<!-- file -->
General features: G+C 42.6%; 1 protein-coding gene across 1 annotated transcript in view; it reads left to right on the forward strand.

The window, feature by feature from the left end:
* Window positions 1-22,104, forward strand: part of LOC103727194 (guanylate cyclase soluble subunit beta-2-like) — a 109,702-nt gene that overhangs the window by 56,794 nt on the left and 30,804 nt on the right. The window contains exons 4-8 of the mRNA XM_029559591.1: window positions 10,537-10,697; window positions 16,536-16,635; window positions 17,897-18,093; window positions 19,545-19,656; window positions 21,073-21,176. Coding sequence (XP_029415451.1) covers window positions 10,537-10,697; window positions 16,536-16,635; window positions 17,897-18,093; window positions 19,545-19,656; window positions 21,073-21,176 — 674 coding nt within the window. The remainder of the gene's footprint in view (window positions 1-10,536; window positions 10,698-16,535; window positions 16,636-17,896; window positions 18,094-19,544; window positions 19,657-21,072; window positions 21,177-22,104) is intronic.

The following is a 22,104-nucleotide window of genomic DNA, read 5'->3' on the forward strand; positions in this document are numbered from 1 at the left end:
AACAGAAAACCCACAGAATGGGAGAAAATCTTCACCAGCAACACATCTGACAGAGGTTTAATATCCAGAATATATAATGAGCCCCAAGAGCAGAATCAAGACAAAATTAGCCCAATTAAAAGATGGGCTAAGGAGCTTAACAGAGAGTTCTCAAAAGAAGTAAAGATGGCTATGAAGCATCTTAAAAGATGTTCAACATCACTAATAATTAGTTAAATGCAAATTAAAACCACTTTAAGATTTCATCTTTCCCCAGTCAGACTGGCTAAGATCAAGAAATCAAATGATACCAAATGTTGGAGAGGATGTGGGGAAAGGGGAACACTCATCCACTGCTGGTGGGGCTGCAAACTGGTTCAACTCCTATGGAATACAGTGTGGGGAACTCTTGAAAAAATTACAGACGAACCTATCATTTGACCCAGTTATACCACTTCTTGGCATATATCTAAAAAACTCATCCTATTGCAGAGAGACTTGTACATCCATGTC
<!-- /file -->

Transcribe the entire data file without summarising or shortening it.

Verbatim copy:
General features: G+C 42.6%; 1 protein-coding gene across 1 annotated transcript in view; it reads left to right on the forward strand.

The window, feature by feature from the left end:
* Window positions 1-22,104, forward strand: part of LOC103727194 (guanylate cyclase soluble subunit beta-2-like) — a 109,702-nt gene that overhangs the window by 56,794 nt on the left and 30,804 nt on the right. The window contains exons 4-8 of the mRNA XM_029559591.1: window positions 10,537-10,697; window positions 16,536-16,635; window positions 17,897-18,093; window positions 19,545-19,656; window positions 21,073-21,176. Coding sequence (XP_029415451.1) covers window positions 10,537-10,697; window positions 16,536-16,635; window positions 17,897-18,093; window positions 19,545-19,656; window positions 21,073-21,176 — 674 coding nt within the window. The remainder of the gene's footprint in view (window positions 1-10,536; window positions 10,698-16,535; window positions 16,636-17,896; window positions 18,094-19,544; window positions 19,657-21,072; window positions 21,177-22,104) is intronic.

The following is a 22,104-nucleotide window of genomic DNA, read 5'->3' on the forward strand; positions in this document are numbered from 1 at the left end:
AACAGAAAACCCACAGAATGGGAGAAAATCTTCACCAGCAACACATCTGACAGAGGTTTAATATCCAGAATATATAATGAGCCCCAAGAGCAGAATCAAGACAAAATTAGCCCAATTAAAAGATGGGCTAAGGAGCTTAACAGAGAGTTCTCAAAAGAAGTAAAGATGGCTATGAAGCATCTTAAAAGATGTTCAACATCACTAATAATTAGTTAAATGCAAATTAAAACCACTTTAAGATTTCATCTTTCCCCAGTCAGACTGGCTAAGATCAAGAAATCAAATGATACCAAATGTTGGAGAGGATGTGGGGAAAGGGGAACACTCATCCACTGCTGGTGGGGCTGCAAACTGGTTCAACTCCTATGGAATACAGTGTGGGGAACTCTTGAAAAAATTACAGACGAACCTATCATTTGACCCAGTTATACCACTTCTTGGCATATATCTAAAAAACTCATCCTATTGCAGAGAGACTTGTACATCCATGTC